In sports terms it’s the grand slam (or hat trick, or triple-double) of the investing world. That is to say, doubling your money isn’t entirely unheard of, but it is relatively rare.
Except, doubling a portfolio’s value isn’t nearly as unusual or difficult as some investors feel it is. It happens all the time, in fact. The trick is simply being patient, being smart, and keeping things simple rather than complicated. Investors aiming for the stars need to follow these four simple rules to complete the feat.
1. Let time do most of the work
The advice isn’t surprising to anyone, but is being given here all the same — give your stocks time to do what stocks eventually do: That is, go up.
Admittedly, it’s easier said than done. When an account’s value is stagnating for a little too long, we’ll typically swap out recently poor performers with a more storied pick. All too often, though, the timing of those trades is exactly wrong. A red-hot stock is bought right as it’s topping out, and a go-nowhere name is sold right before it resumes its forward progress. Usually the smartest move to make is simply leaving your portfolio alone. Things will eventually work to your advantage.
But how long must investors stand pat to double their money? Using the rule of 72 (that is, the number 72 divided by a portfolio’s average annual rate of return equals the number of years required to double its value), a more aggressive collection of growth equities producing an average annual return of 12% will be twice as big as its starting value within six years. A safer, more conservative mix averaging a return closer to 8% a year should double in value within nine years.
Both paces are impressive, but in both cases investors must think in terms of years rather than months.
2. Mix it up, and then rebalance
A portfolio shouldn’t consist solely of growth stocks or solely of value stocks, however. For that matter, most portfolios shouldn’t exclusively be stocks at all. Bonds and commodities often perform well when all stocks lag, and vice versa, and there are going to be years when you earn (or could earn) more through dividends than you will through capital appreciation.
There are two common mistakes investors frequently make with their diversification efforts, though.
One of them is reinvesting dividends in the stock paying those dividends at the time the dividend is paid. There’s nothing wrong with collecting dividend payments in cash and then using that cash to establish a position in an entirely new name at an opportune entry point.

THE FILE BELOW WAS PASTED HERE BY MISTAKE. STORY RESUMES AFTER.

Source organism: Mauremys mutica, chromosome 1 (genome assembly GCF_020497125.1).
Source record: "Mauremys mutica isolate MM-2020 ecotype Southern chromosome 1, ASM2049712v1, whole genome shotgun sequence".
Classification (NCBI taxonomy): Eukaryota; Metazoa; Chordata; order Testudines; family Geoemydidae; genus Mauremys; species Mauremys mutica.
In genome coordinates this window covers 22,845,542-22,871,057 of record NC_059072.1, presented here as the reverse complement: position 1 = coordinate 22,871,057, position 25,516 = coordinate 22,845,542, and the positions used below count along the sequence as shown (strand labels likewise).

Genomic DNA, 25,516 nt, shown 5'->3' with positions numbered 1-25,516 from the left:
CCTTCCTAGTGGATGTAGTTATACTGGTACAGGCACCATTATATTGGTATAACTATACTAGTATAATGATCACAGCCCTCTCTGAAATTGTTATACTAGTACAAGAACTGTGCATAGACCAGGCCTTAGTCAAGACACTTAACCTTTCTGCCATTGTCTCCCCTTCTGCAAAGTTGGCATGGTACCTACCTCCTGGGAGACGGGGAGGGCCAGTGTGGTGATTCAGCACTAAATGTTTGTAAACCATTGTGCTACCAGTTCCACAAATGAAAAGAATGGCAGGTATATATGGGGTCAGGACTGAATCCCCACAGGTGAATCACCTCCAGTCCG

The other common diversification misstep is failing to rebalance a portfolio once a target mix of growth versus value, stocks versus bonds, and small-caps versus large-caps has become completely out of whack. These seemingly small nickels and dimes add up over time.
Be careful of scheduling or automating these rebalancing transactions. There’s a good deal of empirical evidence confirming that this approach not only fails to enhance returns, but may even harm them. Rather, use common sense and good judgment to identify overextended names among your holdings, selling them at the time their risk outweighs their reward. Use those proceeds to beef up underrepresented portions of your portfolio when a good buying opportunity is taking shape.
3. Think small (but be smart)
Speaking of market caps, although most of us will mostly own large-caps because these companies are most familiar to us, there’s upside in looking at lesser-known names within the small-cap segment of the market.
Case(s) in point: Over the course of the past year, shares of small caps Sunworks, Kirkland’s, and software outfit Veritone are all up more than 1000%, trouncing the returns of the biggest gains of even the market’s largest large-caps, including Tesla’s heroic advance. The only exception to this disparity is the 1585% return Plug Power shares have dished out over the past 52 weeks, although it’s worth noting that a year ago, Plug Power was a small-cap.
Don’t lose perspective. For every Facebook or Microsoft around now, there are oodles of companies that folded or fell into bankruptcy. Small-caps and even micro-caps still boast better long-term returns than large-caps do, however, even if they’ve lagged the past ten years.
4. Contribute to your matched 401(k) if you have one
Finally, it’s not as exciting as reaping gains from making great stock picks, but your employer may offer a retirement plan that matches a big piece of your personal contribution.
For many investors, these free-money opportunities will come in the form of 401(k) plans. The most anyone can put into these particular retirement accounts in 2021 is $19,500 of their own money, although investors over the age of 50 can make a “catch up” contribution of an additional $6500. The contribution caps are considerably higher when employers are also making a contribution on your behalf, though. Between your own money and theirs, a deposit up to a limit of $58,000 to (or up to $64,500 if you’re 50 or older) can be put into a tax-deferring 401(k) on your behalf in 2021.
Granted, most employers don’t chip in anywhere near this amount. Many will match your contribution on a dollar-for-dollar basis up to a relatively generous figure, however, effectively doubling a big chunk of your retirement savings for any given year.
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